In addition, it's more ammunition for those who consider "Purpose" per se at best a fluffy marketing buzz word. But isn't it time to distinguish between "purpose-driven ad campaigns" (take a popular social issue and churn out a film that will polarise opinion/get lots of YouTube hits) and "purpose-driven brands" (everything the brand does is driven by its unique purpose, which is related to the product/service/experience the brand offers).
I wonder what Unilever make of their arch rival's attempt? I first blogged 3 years ago on the Lynx/Axe turnaround in the direction of Find Your Magic. Here's a Lynx film from a little while ago as part of the brand campaign:
I find the Lynx/Axe approach infinitely better than Gillette creatively, but to me the strategy still feels awfully generic. It could have been hung on any number of brands targeting a broad audience of men. I fear that "male empowerment" will become as much of a cliche as "female empowerment" has become for brands over the last few years.
I do wonder whether the vogue for this men/women marketing en masse isn't just a little lazy.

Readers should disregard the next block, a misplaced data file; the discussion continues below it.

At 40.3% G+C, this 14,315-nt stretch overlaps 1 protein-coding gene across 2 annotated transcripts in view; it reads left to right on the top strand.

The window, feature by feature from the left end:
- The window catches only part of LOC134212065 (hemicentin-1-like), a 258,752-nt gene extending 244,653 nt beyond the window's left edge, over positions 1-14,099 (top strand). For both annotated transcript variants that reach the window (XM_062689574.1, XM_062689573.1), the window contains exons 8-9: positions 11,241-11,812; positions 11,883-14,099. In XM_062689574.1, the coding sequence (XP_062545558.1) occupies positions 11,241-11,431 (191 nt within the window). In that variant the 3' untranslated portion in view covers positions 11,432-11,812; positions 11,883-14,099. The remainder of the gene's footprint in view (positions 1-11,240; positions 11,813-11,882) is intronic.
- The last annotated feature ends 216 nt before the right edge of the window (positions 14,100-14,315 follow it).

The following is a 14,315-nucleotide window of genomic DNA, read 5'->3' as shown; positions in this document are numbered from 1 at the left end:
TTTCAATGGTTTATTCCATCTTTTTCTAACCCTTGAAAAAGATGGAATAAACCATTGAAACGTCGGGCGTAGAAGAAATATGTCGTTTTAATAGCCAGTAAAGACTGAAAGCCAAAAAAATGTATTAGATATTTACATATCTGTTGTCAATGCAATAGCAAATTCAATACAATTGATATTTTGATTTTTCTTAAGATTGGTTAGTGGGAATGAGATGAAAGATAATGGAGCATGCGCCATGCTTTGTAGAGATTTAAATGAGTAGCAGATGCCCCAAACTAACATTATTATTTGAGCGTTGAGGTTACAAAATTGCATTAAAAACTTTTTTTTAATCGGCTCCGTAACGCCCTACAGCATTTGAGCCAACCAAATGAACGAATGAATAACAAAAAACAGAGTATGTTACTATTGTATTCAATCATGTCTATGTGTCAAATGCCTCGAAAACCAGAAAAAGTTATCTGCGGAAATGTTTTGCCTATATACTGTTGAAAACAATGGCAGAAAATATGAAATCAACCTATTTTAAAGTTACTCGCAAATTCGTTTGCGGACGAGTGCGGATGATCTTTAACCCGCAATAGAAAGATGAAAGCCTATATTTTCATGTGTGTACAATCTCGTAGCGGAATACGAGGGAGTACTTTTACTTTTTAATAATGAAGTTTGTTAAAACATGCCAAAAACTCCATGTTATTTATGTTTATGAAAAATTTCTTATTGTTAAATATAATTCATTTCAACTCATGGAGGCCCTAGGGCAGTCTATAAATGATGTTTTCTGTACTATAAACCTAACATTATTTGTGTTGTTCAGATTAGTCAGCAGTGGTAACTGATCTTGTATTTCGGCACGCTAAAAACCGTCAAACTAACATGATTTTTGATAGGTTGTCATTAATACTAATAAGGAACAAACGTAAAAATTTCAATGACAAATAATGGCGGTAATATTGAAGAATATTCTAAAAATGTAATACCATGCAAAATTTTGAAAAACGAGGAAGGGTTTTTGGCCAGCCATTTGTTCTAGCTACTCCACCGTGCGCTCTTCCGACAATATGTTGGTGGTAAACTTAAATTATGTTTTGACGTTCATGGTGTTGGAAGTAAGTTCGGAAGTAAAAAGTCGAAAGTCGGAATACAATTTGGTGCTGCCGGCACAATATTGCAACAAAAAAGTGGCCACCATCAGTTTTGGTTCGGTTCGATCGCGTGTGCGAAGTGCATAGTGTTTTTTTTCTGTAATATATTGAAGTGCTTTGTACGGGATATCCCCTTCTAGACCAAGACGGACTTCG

Take this man:
He's done brilliant things.
He's even done heroic things.
But he's also been accused of sexual assault and racism.
He has (or has had) a number of mental illnesses.
But he has probably done unacceptable things just for the heck of it.
People are complex, and putting all men/women in the same box with a big "toxic" or "victim" label on it doesn't get us anywhere.
I'd like to see brands looking to their product, service, experience and values to find their unique purpose, and using that to drive all they do. And it doesn't have to be about the latest Twitterati issue.
If your brand does have a large proportion of men in its user base, how about looking at some masculine values that may be due for a revival (or maybe they never went away): courage, honour, strength, grit, decency, loyalty, respect.
Or are there no more (brand) heroes any more?
... and here come the parodies
Post a Comment